I’m thinking it’s just like a general letter my company sends out. “make sure you put in your pre-tax dollars and we match it” then at the end of the year they make sure everyone has the correct match and will “add to it” if something is off. I don’t get the impression they are Giving away anymore money than the match.

  2. jim says:

    I would think that too except they’re expliciting adding additional money to her 401k above and beyond what was matched the first time around. They’re going to put in more money for Q2 which is a little strange, don’t you think?

  3. Dawn says:

    It wouldn’t be some sort of ‘bonus’ deal for some reason? I’ve never heard of that, I would go to HR and find out the truth before I got my hopes up. That’s me though.

  4. nickel says:

    You’re right… It’s not completely clear what they are talking about. I would advise your girlfriend to give Human Resources a call.

    fivecentnickel.com

  5. nickel says:

    Any idea why my comments sometimes appear in giant text?

  6. FMF says:

    I vote with Nickel. Go talk to HR. If they don’t have the answer (which sometimes they won’t), contact the plan administrator.

  7. Tim says:

    If true, wouldn’t you contribute the smallest amount possible, or none at all, if you knew the Company would give you more to make up the difference? Something doesn’t sound right here…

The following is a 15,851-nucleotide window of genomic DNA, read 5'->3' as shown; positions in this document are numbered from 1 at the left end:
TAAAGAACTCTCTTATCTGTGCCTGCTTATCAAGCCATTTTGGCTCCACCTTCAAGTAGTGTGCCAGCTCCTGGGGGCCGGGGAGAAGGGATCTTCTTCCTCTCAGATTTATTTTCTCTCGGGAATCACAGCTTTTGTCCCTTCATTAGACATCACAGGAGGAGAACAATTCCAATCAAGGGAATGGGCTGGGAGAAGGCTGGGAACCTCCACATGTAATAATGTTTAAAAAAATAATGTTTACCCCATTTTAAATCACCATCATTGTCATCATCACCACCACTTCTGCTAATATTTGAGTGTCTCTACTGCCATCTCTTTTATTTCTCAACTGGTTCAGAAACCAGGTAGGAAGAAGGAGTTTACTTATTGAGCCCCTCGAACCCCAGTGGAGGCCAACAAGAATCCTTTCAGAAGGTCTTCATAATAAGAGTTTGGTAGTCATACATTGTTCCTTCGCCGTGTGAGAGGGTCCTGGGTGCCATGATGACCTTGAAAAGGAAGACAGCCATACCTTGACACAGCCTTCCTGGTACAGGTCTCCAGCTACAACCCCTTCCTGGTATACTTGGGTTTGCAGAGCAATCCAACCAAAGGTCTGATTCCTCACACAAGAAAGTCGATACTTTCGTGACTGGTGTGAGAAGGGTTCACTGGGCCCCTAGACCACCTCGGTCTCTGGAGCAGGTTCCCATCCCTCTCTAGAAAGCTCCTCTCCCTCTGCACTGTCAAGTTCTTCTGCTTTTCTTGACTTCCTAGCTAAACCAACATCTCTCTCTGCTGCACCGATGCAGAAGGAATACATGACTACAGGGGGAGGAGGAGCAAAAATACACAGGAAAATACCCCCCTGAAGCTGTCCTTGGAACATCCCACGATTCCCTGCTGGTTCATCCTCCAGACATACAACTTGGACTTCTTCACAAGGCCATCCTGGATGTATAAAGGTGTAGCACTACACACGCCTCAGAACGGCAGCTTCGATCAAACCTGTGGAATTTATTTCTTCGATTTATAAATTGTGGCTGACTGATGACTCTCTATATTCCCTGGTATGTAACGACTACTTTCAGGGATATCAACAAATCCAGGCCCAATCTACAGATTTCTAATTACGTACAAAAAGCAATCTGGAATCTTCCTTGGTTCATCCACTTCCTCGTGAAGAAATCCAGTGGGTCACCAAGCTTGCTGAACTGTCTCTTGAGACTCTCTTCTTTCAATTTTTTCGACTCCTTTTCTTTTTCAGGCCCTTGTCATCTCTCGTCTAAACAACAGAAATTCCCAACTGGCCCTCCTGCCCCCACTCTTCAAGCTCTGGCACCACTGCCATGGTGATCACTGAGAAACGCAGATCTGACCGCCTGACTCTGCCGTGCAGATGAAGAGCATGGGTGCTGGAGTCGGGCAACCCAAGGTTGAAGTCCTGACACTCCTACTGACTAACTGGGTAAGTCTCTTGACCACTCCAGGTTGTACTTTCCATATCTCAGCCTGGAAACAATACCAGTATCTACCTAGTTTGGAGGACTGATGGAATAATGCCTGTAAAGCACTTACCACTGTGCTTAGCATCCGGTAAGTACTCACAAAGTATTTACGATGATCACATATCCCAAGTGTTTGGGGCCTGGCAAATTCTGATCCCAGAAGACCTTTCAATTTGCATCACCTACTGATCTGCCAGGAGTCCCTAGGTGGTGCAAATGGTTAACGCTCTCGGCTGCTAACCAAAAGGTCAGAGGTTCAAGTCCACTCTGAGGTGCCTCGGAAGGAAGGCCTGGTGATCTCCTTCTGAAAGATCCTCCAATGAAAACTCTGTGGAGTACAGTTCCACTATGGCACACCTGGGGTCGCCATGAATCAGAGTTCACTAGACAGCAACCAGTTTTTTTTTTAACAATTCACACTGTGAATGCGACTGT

8. Amy says:

    This might not be relevant, but my (very small) company has, in the past, contributed to an non-participating employees 401(k) account because it was top heavy.

  9. Larry says:

    I think I know what this is saying. I’ll explain by example. Say you earn $120K per year = $10K per month. You specify contributing 20% (2K/mo) to your 401(K). Company matches half of the first 6%. First month company match is $300 (6% of your income is $600, company matches half). Same through month 7. Through 7 months, you’ve contributed $14K. Annual limit is $15K. So in month 8, you contribute only 1K, but this is greater than 6%, so you still get the $300 match. Now you’re at the annual limit, so you don’t contribute anything in months 9 thru 12.

    For the year, you earn 120K. You’ve contributed 15K to your 401(K). 6% of 120K is 7.2K. Company match should be half of that – 3.6K. But you only got matches the first 8 months, 300 per month, total of 2.4K. So I think the letter is saying that the company will chip in the remaining 1.2K at the end of the year.

    • Cathy says:

      That is not why. It is to satisfy the top heavy discrimination testing. It is based on the contributions of the employee and their salary relative to the highest paid person in the firm.

  10. Cathy says:

    As a small business owner, I have had to do this additional funding for employees that don’t contribute.

    If the higher salary employees contribute more than the lower salaried, the plan can be “top heavy”.

    The govt. requires the business owner to add to some accounts in order for the “top heavy” discrimination not to fail.

  11. Michael says:

    Larry has it right. This is called a “True Up Contribution”